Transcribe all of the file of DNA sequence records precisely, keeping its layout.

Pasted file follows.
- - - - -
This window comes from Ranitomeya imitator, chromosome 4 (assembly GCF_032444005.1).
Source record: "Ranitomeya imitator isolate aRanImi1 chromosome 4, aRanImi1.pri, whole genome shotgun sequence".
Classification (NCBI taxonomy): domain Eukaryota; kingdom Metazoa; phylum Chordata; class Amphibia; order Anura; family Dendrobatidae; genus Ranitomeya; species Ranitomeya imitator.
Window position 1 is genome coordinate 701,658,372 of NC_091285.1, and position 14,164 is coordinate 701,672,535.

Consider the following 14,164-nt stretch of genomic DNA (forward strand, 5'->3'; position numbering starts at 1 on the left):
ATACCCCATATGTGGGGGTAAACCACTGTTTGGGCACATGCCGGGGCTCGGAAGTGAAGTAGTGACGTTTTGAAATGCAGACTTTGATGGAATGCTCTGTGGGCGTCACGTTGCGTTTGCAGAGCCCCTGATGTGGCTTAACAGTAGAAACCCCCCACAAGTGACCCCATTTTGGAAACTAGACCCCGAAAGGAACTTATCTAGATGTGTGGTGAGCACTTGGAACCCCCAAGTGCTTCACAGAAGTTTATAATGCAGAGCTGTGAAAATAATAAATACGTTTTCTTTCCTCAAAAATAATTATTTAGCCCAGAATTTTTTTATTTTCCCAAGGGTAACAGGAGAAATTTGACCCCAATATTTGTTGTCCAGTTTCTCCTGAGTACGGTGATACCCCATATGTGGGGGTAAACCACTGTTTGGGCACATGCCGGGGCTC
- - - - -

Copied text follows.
This window comes from Ranitomeya imitator, chromosome 4 (assembly GCF_032444005.1).
Source record: "Ranitomeya imitator isolate aRanImi1 chromosome 4, aRanImi1.pri, whole genome shotgun sequence".
Classification (NCBI taxonomy): domain Eukaryota; kingdom Metazoa; phylum Chordata; class Amphibia; order Anura; family Dendrobatidae; genus Ranitomeya; species Ranitomeya imitator.
Window position 1 is genome coordinate 701,658,372 of NC_091285.1, and position 14,164 is coordinate 701,672,535.

Consider the following 14,164-nt stretch of genomic DNA (forward strand, 5'->3'; position numbering starts at 1 on the left):
ATACCCCATATGTGGGGGTAAACCACTGTTTGGGCACATGCCGGGGCTCGGAAGTGAAGTAGTGACGTTTTGAAATGCAGACTTTGATGGAATGCTCTGTGGGCGTCACGTTGCGTTTGCAGAGCCCCTGATGTGGCTTAACAGTAGAAACCCCCCACAAGTGACCCCATTTTGGAAACTAGACCCCGAAAGGAACTTATCTAGATGTGTGGTGAGCACTTGGAACCCCCAAGTGCTTCACAGAAGTTTATAATGCAGAGCTGTGAAAATAATAAATACGTTTTCTTTCCTCAAAAATAATTATTTAGCCCAGAATTTTTTTATTTTCCCAAGGGTAACAGGAGAAATTTGACCCCAATATTTGTTGTCCAGTTTCTCCTGAGTACGGTGATACCCCATATGTGGGGGTAAACCACTGTTTGGGCACATGCCGGGGCTC